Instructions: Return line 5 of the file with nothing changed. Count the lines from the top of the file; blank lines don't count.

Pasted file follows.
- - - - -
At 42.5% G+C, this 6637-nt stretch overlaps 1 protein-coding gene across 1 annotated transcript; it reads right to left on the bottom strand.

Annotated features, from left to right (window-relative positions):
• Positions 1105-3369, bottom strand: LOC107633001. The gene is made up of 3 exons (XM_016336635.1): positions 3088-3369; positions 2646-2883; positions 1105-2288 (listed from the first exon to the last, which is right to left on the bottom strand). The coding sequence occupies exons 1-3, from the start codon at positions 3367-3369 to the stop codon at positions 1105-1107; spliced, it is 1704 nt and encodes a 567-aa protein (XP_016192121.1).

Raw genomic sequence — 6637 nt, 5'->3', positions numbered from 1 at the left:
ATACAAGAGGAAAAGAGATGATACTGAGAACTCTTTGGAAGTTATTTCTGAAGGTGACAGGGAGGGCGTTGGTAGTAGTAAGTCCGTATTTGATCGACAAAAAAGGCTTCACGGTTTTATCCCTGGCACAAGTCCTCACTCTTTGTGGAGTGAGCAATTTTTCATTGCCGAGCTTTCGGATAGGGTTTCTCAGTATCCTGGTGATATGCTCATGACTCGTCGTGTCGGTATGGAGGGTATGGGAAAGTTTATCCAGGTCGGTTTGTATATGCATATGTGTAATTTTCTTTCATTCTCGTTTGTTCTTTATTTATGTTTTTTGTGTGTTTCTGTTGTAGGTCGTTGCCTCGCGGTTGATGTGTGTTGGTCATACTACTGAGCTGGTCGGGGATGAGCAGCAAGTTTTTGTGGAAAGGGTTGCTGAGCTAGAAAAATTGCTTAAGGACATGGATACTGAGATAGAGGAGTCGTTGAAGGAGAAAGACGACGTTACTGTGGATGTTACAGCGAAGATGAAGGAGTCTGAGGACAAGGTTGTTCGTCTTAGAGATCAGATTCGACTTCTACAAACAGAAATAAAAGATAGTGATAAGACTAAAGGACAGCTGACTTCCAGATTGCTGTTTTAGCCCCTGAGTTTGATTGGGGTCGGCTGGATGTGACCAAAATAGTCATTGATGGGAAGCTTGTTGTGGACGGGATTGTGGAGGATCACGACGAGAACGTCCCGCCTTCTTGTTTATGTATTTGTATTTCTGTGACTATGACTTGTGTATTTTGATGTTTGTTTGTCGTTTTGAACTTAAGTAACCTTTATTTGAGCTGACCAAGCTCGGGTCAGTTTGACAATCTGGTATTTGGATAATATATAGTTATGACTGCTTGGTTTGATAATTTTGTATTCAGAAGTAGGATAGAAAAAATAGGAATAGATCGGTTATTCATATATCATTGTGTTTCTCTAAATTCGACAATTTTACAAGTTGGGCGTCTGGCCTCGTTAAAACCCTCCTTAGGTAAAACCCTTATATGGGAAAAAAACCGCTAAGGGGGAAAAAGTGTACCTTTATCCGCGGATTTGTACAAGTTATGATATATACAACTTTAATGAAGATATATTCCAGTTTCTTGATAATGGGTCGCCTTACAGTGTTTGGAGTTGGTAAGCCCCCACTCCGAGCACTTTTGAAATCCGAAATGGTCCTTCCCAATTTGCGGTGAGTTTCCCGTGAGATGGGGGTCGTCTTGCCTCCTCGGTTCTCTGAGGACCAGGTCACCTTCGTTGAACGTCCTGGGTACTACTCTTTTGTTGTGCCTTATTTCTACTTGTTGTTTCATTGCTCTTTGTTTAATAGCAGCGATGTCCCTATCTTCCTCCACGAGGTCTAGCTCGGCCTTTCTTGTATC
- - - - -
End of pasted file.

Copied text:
ATACAAGAGGAAAAGAGATGATACTGAGAACTCTTTGGAAGTTATTTCTGAAGGTGACAGGGAGGGCGTTGGTAGTAGTAAGTCCGTATTTGATCGACAAAAAAGGCTTCACGGTTTTATCCCTGGCACAAGTCCTCACTCTTTGTGGAGTGAGCAATTTTTCATTGCCGAGCTTTCGGATAGGGTTTCTCAGTATCCTGGTGATATGCTCATGACTCGTCGTGTCGGTATGGAGGGTATGGGAAAGTTTATCCAGGTCGGTTTGTATATGCATATGTGTAATTTTCTTTCATTCTCGTTTGTTCTTTATTTATGTTTTTTGTGTGTTTCTGTTGTAGGTCGTTGCCTCGCGGTTGATGTGTGTTGGTCATACTACTGAGCTGGTCGGGGATGAGCAGCAAGTTTTTGTGGAAAGGGTTGCTGAGCTAGAAAAATTGCTTAAGGACATGGATACTGAGATAGAGGAGTCGTTGAAGGAGAAAGACGACGTTACTGTGGATGTTACAGCGAAGATGAAGGAGTCTGAGGACAAGGTTGTTCGTCTTAGAGATCAGATTCGACTTCTACAAACAGAAATAAAAGATAGTGATAAGACTAAAGGACAGCTGACTTCCAGATTGCTGTTTTAGCCCCTGAGTTTGATTGGGGTCGGCTGGATGTGACCAAAATAGTCATTGATGGGAAGCTTGTTGTGGACGGGATTGTGGAGGATCACGACGAGAACGTCCCGCCTTCTTGTTTATGTATTTGTATTTCTGTGACTATGACTTGTGTATTTTGATGTTTGTTTGTCGTTTTGAACTTAAGTAACCTTTATTTGAGCTGACCAAGCTCGGGTCAGTTTGACAATCTGGTATTTGGATAATATATAGTTATGACTGCTTGGTTTGATAATTTTGTATTCAGAAGTAGGATAGAAAAAATAGGAATAGATCGGTTATTCATATATCATTGTGTTTCTCTAAATTCGACAATTTTACAAGTTGGGCGTCTGGCCTCGTTAAAACCCTCCTTAGGTAAAACCCTTATATGGGAAAAAAACCGCTAAGGGGGAAAAAGTGTACCTTTATCCGCGGATTTGTACAAGTTATGATATATACAACTTTAATGAAGATATATTCCAGTTTCTTGATAATGGGTCGCCTTACAGTGTTTGGAGTTGGTAAGCCCCCACTCCGAGCACTTTTGAAATCCGAAATGGTCCTTCCCAATTTGCGGTGAGTTTCCCGTGAGATGGGGGTCGTCTTGCCTCCTCGGTTCTCTGAGGACCAGGTCACCTTCGTTGAACGTCCTGGGTACTACTCTTTTGTTGTGCCTTATTTCTACTTGTTGTTTCATTGCTCTTTGTTTAATAGCAGCGATGTCCCTATCTTCCTCCACGAGGTCTAGCTCGGCCTTTCTTGTATC